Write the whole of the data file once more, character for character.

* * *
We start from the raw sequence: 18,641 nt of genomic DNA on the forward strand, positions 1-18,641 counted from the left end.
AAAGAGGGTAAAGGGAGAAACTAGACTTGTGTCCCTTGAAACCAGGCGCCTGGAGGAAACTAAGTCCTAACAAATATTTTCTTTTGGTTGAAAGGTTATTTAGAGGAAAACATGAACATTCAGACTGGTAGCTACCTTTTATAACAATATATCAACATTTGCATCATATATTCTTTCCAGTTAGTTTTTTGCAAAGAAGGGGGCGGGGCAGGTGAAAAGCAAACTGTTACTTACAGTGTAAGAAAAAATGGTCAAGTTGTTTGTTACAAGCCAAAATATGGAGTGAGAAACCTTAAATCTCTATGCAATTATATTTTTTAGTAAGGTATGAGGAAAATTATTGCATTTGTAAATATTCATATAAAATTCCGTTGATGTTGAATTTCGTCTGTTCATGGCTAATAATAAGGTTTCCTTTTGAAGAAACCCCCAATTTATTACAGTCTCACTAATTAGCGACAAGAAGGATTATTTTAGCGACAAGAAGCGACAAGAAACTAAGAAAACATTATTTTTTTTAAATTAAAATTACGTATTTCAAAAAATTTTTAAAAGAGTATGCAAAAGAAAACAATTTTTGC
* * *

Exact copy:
We start from the raw sequence: 18,641 nt of genomic DNA on the forward strand, positions 1-18,641 counted from the left end.
AAAGAGGGTAAAGGGAGAAACTAGACTTGTGTCCCTTGAAACCAGGCGCCTGGAGGAAACTAAGTCCTAACAAATATTTTCTTTTGGTTGAAAGGTTATTTAGAGGAAAACATGAACATTCAGACTGGTAGCTACCTTTTATAACAATATATCAACATTTGCATCATATATTCTTTCCAGTTAGTTTTTTGCAAAGAAGGGGGCGGGGCAGGTGAAAAGCAAACTGTTACTTACAGTGTAAGAAAAAATGGTCAAGTTGTTTGTTACAAGCCAAAATATGGAGTGAGAAACCTTAAATCTCTATGCAATTATATTTTTTAGTAAGGTATGAGGAAAATTATTGCATTTGTAAATATTCATATAAAATTCCGTTGATGTTGAATTTCGTCTGTTCATGGCTAATAATAAGGTTTCCTTTTGAAGAAACCCCCAATTTATTACAGTCTCACTAATTAGCGACAAGAAGGATTATTTTAGCGACAAGAAGCGACAAGAAACTAAGAAAACATTATTTTTTTTAAATTAAAATTACGTATTTCAAAAAATTTTTAAAAGAGTATGCAAAAGAAAACAATTTTTGC